2015 Boston Rising Star Carl Dooley of Craigie on Main

2015 Boston Rising Star Carl Dooley of Craigie on Main
March 2015

When Carl Dooley was 16, he got his professional start at a lobster shack in Maine. It was his first exposure to the chef lifestyle—to kitchen camaraderie and shift drinks (gin and tonics, in particularly)—and he liked it. Back at home in Cambridge, Massachusetts, and back in class, Dooley got an after-school job at Formaggio Kitchen, where he learned to respect and use quality ingredients. His drive and enthusiasm were so great that Dooley would sometimes skip school and stay home to read cookbooks and experiment in the kitchen.

After high school, he enrolled at the New England Culinary Institute, and he finished his culinary education an ocean away at Heston Blumenthal’s Fat Duck in England, where he spent six months. Upon returning stateside, Dooley went to work for a chef who would become his most influential a mentor: Tony Maws at Craigie Street Bistro in Cambridge. From Maws, Dooley learned discipline and professionalism.

In 2007, Dooley moved on to Washington, D.C., where he cooked at Palena, eventually becoming Chef Frank Ruta’s sous chef before going on to work for Eric Ripert as his executive sous chef at Westend Bistro at the Ritz Carlton. Next, Dooley made a year-long stop in Brooklyn to join the 2013 Rising Stars duo Walker Stern and Joe Ogrodnek at Battersby before coming home in the fall to cook again with his mentor Maws, this time at Craigie on Main as the chef de cuisine. Dooley is leaving Craigie this spring to pursue his first role as executive chef.



Interview with Boston Rising Star Carl Dooley of Craigie on Main

Mary Choi: Where are you from and how did you get your start?
Carl Dooley: Cambridge, Massachusetts. I moved around the city area for work. I attended the New England Culinary Institute (NECI) in Vermont, worked in London for six months at the Fat Duck, then came back to Boston. I worked for Tony Maws and then moved to Washington, D.C. for about five years to work under Frank Ruta at Palena Restaurant; and then at the Four Seasons Washington, D.C. for Eric Ripert. After that I moved to New York for a year and worked at Battersby. Then my wife and I knew we were going back to Boston.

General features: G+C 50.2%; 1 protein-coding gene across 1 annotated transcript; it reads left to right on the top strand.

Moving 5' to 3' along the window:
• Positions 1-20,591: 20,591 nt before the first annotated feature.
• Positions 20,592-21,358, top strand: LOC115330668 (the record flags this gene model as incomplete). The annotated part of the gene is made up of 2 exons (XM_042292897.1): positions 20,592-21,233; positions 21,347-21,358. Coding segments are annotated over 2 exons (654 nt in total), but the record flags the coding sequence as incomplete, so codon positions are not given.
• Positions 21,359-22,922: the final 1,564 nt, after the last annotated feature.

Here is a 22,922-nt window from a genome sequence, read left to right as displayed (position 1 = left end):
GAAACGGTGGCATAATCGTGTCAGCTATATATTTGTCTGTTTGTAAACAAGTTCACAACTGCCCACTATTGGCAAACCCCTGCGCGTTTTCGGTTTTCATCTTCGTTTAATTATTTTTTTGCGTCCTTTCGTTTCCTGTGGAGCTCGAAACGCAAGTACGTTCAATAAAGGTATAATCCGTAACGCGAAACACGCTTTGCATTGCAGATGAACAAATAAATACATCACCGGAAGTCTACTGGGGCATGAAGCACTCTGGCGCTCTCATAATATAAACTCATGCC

MC: What was your very first cooking job?
CD:
My first cooking job was at a lobster shack in the summer in Maine when I was 16. I really liked the lifestyle and the older guys gave me gin and tonics at the end of the night; I really liked working with my hands. The craft of it really appealed to me. I worked at Formaggio Kitchen in high school and got to work with some amazing ingredients. I would buy cookbooks and skip school to cook at home. When it came time for me to pick a school for college, I knew I couldn’t go to a regular school, so I enrolled at NECI.

MC: Who has been your most influential mentor throughout your career?
CD:
Definitely Tony Maws; he’s someone who took me on when I first got out of school. I had a lot of energy and was excited, but I didn’t have the discipline. He taught me how to be a restaurant professional. Coming back to work with him—after a few years away—in a leadership role, has been truly rewarding for me.

MC: How would you describe your food philosophy?
CD:
Make delicious food. The reason I love Craigie on Main is because our theme is deliciousness. In this day and age, people don’t want specific themes, they just want something good to eat. I think we get caught up in trying to explain and talk about food. I mean, I just want people to want another plate of something.

MC: What have been some of the biggest challenges you’ve had to deal with?
CD:
Well, other than the standard chef problems, the biggest challenges are from the management standpoint and to help people grow and work hard. The challenge is to be a good food chef and a good manager, and being responsible. You have to play a lot of roles and ultimately you want to collaborate with all your cooks to run a productive kitchen.

MC: What’s your five year plan?
CD:
I like having the freedom and having different directions to go, to work with different people in different places. I got into the industry because of that aspect of moving around and learning new things. So ultimately, I’m excited for what lies ahead, but again, I can’t say for sure what that will be.